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Editorial: Gloomy outlook in Japan’s fight to beat COVID-19 in near future

  • May 5, 2020
  • , The Asahi Shimbun , 2:01 p.m.
  • English Press

The government said its decision to extend a nationwide state of emergency over the new coronavirus outbreak to the end of May could lead to a lifting of restrictions on the activities of people and businesses earlier in areas where the spread of the infection is contained to a certain extent. Even so, many Japanese will remain subject to restrictions on their freedom and rights for the time being.

 

The government has a duty to review its efforts to control the infection, which have been widely criticized as “too small, too late,” to protect the people’s lives and livelihoods. The government also needs to map out an effective strategy for bringing social and economic activities back to normal and present specific data to the public to show that it has an exit plan. In doing so, the entire nation will be privy to the government’s view of the current situation and its outlook of the crisis.

 

In addition to policy support to people facing sharp drops in their incomes and the prospect of job losses due to the government’s request for voluntary business closures, a clear policy priority must be to beef up the nation’s medical capabilities to treat COVID-19 patients.

 

The number of newly confirmed cases is trending down, but the number of polymerase chain reaction (PCR) tests using respiratory samples performed daily across the country has not grown in line with a plan announced by Prime Minister Shinzo Abe. Experts advising the government have admitted that the entire picture of the outbreak remains unknown.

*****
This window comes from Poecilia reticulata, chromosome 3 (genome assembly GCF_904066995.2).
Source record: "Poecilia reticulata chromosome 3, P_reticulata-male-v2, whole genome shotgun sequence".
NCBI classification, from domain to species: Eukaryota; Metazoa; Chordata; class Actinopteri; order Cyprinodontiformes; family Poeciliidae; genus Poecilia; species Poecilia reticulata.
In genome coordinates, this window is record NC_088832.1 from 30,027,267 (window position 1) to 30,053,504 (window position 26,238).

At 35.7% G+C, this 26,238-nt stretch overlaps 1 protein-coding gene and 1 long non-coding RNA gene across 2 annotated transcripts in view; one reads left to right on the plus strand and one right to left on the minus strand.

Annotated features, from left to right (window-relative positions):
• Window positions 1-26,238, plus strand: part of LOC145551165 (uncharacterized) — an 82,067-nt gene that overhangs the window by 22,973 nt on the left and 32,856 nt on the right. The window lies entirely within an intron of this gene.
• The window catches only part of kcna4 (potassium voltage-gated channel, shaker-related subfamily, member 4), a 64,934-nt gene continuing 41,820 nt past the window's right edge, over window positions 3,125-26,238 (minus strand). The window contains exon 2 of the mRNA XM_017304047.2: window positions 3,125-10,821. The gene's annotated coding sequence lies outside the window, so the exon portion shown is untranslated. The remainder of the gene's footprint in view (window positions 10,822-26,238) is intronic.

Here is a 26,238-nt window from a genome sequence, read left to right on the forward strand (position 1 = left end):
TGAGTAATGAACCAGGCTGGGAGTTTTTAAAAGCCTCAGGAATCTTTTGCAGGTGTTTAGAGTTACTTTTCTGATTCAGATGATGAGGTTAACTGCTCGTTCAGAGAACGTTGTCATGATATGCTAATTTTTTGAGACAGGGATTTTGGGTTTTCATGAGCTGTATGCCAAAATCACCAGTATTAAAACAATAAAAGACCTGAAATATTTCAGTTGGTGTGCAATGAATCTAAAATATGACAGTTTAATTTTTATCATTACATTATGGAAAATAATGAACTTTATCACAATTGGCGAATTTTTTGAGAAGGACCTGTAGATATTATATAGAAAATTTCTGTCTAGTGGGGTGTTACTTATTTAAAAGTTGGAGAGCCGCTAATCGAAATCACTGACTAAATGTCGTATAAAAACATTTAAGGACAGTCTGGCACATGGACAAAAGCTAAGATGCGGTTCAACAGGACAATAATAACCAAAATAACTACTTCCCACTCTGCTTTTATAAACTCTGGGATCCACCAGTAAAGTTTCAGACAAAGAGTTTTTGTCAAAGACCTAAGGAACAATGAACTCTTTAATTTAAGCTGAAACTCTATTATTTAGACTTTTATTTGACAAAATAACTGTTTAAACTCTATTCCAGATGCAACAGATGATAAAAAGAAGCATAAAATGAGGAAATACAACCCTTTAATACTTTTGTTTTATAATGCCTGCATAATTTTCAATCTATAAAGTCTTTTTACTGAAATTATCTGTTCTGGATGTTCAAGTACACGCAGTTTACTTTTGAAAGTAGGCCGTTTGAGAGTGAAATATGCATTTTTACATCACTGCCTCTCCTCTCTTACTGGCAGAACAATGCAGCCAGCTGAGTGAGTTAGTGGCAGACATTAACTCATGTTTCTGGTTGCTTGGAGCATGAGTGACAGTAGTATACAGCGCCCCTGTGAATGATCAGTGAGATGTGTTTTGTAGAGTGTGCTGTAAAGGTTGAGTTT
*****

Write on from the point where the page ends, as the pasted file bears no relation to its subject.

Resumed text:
This makes it impossible to craft an effective exit strategy or remove public distrust of the Abe administration.

 

Shortages of hazmat suits and ventilators have yet to be relieved significantly. There is a long list of problems that need to be addressed swiftly, including securing sufficient hospital beds for COVID-19 patients in serious condition, securing more hotel rooms and other lodgings for taking care of patients with mild or no symptoms and providing physical and mental care for workers at medical institutions and public health centers.

 

The supplementary budget the Diet recently passed to finance spending related to the pandemic contains 149 billion yen ($1.4 billion) in subsidies to enhance medical capabilities. But many experts contend the sum is not enough. If the health care system is overwhelmed, there will be no hope for a swift return to normalcy.

It is vital to take quickly proactive measures to contain the infection.

 

The panel of experts advising the government on its anti-virus strategy has proposed a “new lifestyle” for areas where the spread of the virus has been brought under control. But the proposal includes most of the restrictions and instructions currently in place, which people have grudgingly accepted as emergency measures.

The expert panel’s recommendations underscore the enormity of the challenges involved in achieving what the administration describes as a “V-shaped recovery.” 

 

It is becoming increasingly clear that the path back to some sense of normality will be a lengthy stop-and-go, back-and-forth process marked by repeated phases of tightening and loosing the restrictions in response to ebbs and flows in the level of the seriousness of the situation.

 

It is crucial for the government to lay out a long-term vision for dealing with the consequences of the pandemic. This policy vision should not just include plans for ending the state of emergency but also offer blueprints for Japan’s society and economy after that.

 

This is a mission beyond the capabilities of the anti-virus expert panel, which is composed mostly of medical and health care experts, and the advisory council on the matter, most of whose members also serve the expert panel.

 

The government needs to form a new advisory panel of experts from a wide range of fields to discuss the pressing policy challenges that look likely to loom in the coming months and years to come up with proposals to tackle them.

 

During a May 4 news conference to announce the extension of the state of emergency, Abe talked little about long-term policy plans based on the assumption that this battle is likely to be a long, drawn-out process.

 

Political leaders worth their salt should be ready to think about the worst-case scenarios people do not want to think about and develop plans to prepare the nation for such dire situations.

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